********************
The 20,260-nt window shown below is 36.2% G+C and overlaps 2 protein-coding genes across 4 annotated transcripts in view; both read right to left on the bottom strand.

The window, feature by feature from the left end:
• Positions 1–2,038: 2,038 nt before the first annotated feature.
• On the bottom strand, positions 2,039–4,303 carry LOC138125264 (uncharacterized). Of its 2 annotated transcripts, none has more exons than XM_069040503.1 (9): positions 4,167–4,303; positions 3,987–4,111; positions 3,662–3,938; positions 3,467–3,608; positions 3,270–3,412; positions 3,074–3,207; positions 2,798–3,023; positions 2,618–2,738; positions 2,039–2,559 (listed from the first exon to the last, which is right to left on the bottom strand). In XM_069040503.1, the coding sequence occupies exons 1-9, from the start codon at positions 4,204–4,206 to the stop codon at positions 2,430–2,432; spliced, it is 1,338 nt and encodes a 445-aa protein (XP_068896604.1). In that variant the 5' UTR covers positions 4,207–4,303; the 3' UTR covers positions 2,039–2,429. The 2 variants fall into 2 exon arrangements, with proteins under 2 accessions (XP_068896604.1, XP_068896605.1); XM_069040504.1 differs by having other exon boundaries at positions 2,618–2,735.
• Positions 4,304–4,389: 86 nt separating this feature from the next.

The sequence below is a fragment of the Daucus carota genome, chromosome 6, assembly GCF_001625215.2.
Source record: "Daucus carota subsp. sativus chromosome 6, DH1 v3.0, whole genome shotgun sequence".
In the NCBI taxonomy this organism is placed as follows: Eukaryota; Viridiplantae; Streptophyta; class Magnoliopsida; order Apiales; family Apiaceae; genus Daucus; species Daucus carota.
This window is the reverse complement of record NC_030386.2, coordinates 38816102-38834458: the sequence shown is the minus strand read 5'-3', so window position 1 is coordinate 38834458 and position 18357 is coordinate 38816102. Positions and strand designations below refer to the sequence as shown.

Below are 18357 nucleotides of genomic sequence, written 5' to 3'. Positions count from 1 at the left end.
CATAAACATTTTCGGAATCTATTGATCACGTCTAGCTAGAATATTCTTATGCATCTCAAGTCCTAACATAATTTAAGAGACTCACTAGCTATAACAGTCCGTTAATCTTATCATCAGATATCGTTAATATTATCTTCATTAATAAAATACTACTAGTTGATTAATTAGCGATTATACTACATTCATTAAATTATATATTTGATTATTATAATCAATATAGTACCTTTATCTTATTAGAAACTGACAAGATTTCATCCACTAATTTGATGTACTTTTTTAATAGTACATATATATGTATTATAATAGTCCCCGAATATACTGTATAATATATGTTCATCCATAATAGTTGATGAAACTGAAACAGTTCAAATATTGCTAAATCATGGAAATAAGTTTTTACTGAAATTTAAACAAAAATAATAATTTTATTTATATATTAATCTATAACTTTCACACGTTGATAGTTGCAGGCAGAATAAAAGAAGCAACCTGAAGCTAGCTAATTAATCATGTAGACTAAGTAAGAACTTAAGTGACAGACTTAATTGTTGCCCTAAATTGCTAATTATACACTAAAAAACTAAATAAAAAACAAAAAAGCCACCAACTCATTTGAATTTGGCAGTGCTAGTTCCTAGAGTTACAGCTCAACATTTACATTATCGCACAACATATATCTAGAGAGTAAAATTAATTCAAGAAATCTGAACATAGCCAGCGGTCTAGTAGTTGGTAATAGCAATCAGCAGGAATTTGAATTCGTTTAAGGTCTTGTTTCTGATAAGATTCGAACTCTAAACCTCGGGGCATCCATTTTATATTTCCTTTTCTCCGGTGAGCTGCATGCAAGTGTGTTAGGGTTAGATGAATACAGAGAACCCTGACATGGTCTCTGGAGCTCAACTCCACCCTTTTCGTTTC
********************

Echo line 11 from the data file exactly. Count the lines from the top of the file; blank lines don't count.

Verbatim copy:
CATAAACATTTTCGGAATCTATTGATCACGTCTAGCTAGAATATTCTTATGCATCTCAAGTCCTAACATAATTTAAGAGACTCACTAGCTATAACAGTCCGTTAATCTTATCATCAGATATCGTTAATATTATCTTCATTAATAAAATACTACTAGTTGATTAATTAGCGATTATACTACATTCATTAAATTATATATTTGATTATTATAATCAATATAGTACCTTTATCTTATTAGAAACTGACAAGATTTCATCCACTAATTTGATGTACTTTTTTAATAGTACATATATATGTATTATAATAGTCCCCGAATATACTGTATAATATATGTTCATCCATAATAGTTGATGAAACTGAAACAGTTCAAATATTGCTAAATCATGGAAATAAGTTTTTACTGAAATTTAAACAAAAATAATAATTTTATTTATATATTAATCTATAACTTTCACACGTTGATAGTTGCAGGCAGAATAAAAGAAGCAACCTGAAGCTAGCTAATTAATCATGTAGACTAAGTAAGAACTTAAGTGACAGACTTAATTGTTGCCCTAAATTGCTAATTATACACTAAAAAACTAAATAAAAAACAAAAAAGCCACCAACTCATTTGAATTTGGCAGTGCTAGTTCCTAGAGTTACAGCTCAACATTTACATTATCGCACAACATATATCTAGAGAGTAAAATTAATTCAAGAAATCTGAACATAGCCAGCGGTCTAGTAGTTGGTAATAGCAATCAGCAGGAATTTGAATTCGTTTAAGGTCTTGTTTCTGATAAGATTCGAACTCTAAACCTCGGGGCATCCATTTTATATTTCCTTTTCTCCGGTGAGCTGCATGCAAGTGTGTTAGGGTTAGATGAATACAGAGAACCCTGACATGGTCTCTGGAGCTCAACTCCACCCTTTTCGTTTC